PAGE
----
Sunday, September 11, 2011

Laszlo’s on Lex: closing time

It was Friday night; they usually closed slightly later to get the last minute business that was still straggling up from downtown. Instead of closing at nine, Ilsa was running an hour late. But now, her final tasks done, she looked around for the last time. Everything was in order. The transition had gone smoothly.

Ilsa looked out the large store window -- the reverse image of the letters always amused her. She threw the main switch, picked up the package she had put together for a light supper. Fish cakes, of course. She smiled and thought of those Fridays of yesterday. It was early January and the streets still had scattered mounds of that dirty snow made more unsightly by the endless stream on buses on this major avenue.

Ilsa Lund Laszlo opened the door, passed through it, turned and locked each lock carefully. She had left the neat printed sign, inside, hanging from a strong cord in the door window. Laszlo’s on Lex -- Closed.

Tuesday, May 31, 2011

Tuesday, May 10, 2011

Ten Random Thoughts on the Tenth: May 2011



--- What is this committed Julie Andrews enthusiast to do when he watches Star! and Darling Lili every time out, but shuns The Sound of Music?

--- We’re told that James Thurber said of Cecil B. De Mille’s The Ten Commandments: “It makes you realize what God could have done if He’d had the money.”

--- David Thomson in The Whole Equation says of Louis B. Mayer: “He had noticed that people liked going into the dark to see the light.”

--- Paul Stewart is one of my favorite character actors.

--- If they remade the filmed version of Sorry Wrong Number these days, one wonders if they would have the Stanwyck character using a smart phone, her (method?) thumbs, and text messages.


--- I think the young Patty McCormack would have been just right for playing the young girl in H.H. Munro’s short story: The Open Window.

--- Charlton Heston’s In the Arena tells us that of the forty some actresses with whom he worked the most difficult was Ava Gardner (in 55 Days at Peking).

--- I wish Jim Jarmusch made more movies.

--- I regularly dip into all the editions of David Thomson’s A Biographical Dictionary of Film (he is excellent on actresses) but I find most of his film reviews less satisfactory in Have You Seen …? A Personal Introduction to 1,000 Films.

--- If you cannot get to Mumbai, go to Southall in West London -- The Glassy Junction accepts rupees as legal tender for the bill.



Note: “Random thoughts” pieces bring to mind the great Jimmy Cannon, whose “Nobody Asked Me, But” set the form. Any similarity stops there.

Saturday, May 7, 2011

Film Makers 10: Monroe Stahr



Listen … has your office got a stove in it that lights with a match?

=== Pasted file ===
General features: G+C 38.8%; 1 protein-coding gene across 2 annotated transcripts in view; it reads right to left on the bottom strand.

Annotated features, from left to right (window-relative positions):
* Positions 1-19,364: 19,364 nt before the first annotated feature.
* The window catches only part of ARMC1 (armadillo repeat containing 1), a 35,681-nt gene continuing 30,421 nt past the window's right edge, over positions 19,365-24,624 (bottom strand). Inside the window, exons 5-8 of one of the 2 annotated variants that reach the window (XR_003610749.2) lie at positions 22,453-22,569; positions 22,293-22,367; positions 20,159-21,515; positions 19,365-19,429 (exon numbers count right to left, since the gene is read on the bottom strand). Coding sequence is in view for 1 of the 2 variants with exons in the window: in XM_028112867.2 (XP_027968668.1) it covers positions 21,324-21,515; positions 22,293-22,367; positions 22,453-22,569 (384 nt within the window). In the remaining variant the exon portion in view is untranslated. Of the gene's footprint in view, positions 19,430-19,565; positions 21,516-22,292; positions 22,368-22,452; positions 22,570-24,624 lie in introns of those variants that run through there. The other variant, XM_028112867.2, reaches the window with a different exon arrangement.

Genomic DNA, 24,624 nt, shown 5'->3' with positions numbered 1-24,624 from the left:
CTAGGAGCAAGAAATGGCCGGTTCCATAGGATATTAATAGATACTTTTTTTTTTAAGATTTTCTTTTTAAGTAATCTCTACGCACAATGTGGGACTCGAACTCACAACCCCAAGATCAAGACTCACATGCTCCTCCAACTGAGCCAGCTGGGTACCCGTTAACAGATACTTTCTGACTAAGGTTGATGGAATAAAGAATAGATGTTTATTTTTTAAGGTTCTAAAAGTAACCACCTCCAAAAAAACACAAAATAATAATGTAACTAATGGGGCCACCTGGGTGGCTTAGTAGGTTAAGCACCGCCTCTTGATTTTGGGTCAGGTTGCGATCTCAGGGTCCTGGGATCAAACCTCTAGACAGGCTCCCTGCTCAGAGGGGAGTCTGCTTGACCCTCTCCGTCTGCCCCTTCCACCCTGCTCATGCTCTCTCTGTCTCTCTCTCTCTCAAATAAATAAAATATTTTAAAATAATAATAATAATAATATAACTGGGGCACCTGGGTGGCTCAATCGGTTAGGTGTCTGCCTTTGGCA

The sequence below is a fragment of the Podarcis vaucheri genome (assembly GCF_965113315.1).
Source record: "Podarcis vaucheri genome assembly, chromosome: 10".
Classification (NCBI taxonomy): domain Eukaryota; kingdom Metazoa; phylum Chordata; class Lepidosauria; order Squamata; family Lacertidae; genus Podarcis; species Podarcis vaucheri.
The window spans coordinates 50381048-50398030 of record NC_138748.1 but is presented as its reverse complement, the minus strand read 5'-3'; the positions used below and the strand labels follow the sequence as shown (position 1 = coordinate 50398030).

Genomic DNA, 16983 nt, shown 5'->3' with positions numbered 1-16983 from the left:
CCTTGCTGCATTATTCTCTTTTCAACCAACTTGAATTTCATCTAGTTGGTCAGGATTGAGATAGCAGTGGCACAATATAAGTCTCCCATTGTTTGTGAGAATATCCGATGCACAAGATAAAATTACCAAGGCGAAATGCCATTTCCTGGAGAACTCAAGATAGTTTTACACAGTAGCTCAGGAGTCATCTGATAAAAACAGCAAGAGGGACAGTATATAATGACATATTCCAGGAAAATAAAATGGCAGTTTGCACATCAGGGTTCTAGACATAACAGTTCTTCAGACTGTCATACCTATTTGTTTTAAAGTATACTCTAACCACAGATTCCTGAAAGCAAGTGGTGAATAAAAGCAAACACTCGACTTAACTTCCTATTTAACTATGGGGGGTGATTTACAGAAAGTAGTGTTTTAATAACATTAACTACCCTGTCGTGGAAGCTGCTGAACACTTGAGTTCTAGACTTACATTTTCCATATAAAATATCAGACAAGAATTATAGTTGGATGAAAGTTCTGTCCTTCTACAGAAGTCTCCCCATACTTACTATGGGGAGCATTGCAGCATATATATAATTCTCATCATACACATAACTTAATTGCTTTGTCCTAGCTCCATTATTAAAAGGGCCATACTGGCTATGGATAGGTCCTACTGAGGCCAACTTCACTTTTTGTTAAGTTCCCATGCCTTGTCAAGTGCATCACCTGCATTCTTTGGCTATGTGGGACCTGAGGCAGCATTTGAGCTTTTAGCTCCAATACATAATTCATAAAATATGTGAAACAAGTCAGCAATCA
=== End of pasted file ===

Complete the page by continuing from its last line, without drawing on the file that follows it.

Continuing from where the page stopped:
I think so.

Suppose you're in your office.

You've been fighting duels all day.

You're exhausted.

This is you.

A girl comes in.

She doesn't see you.

She takes off her gloves.

She opens her purse.

She dumps it out on the table.

You watch her.

This is you.

Now ...

She has two dimes, a matchbox and a nickel.

She leaves the nickel on the table.

She puts the two dimes back into her purse.

She takes the gloves ... they're black.

Puts them into the stove.

Lights a match.

Suddenly, the telephone rings.

She picks it up.

She listens.

She says, "l've never owned a pair of black gloves in my life."

Hangs up.

Kneels by the stove.

Lights another match.

Suddenly,

you notice ...

... there's another man in the room ...

watching every move the girl makes.

What happens?

l don't know.

l was just making pictures.

What was the nickel for?

Jane, what was the nickel for?

The nickel was for the movies.



Admit one: 5 cents

Tuesday, May 3, 2011

Film Makers 9: Otto Preminger




The Preminger quote is often cited. But offered here because the picture is of interest: a 28-take photograph, perhaps.

Saturday, April 30, 2011

Tuesday, April 26, 2011

The American Cinema: Directors and Directions 1929-1968


“If the heroes of Ford are sustained by tradition, and the heroes of Hawks professionalism, the heroes of Walsh are sustained by nothing more than a feeling for adventure.”

• The Fordian hero knows why he is doing something even if he doesn’t know how.


• The Hawksian hero knows how to do what he is doing even if he doesn’t know why.



• The Walshian hero is less interested in the why or the how than the what. He is always plunging into the unknown, and he is never too sure what he will find there.


… Andrew Sarris in The American Cinema: Directors and Directions 1929-1968

I find the clarity of Sarris’s three- director comparison neither without controversy nor typical of his writing. But it is very representative of the way he looks at film, film history and the center of his focus: the director.

The American Cinema came into my life in the 1960s as it did to many of my generation. And Andrew Sarris’s film counsel has to this day remained a constant in my life. Finding representative scenes to support Sarris’s claim for Hawks and for Walsh posed little difficulty. Not so with Ford. The second part of Sarris’s premise: “… even if he doesn’t know how” eliminates many choices.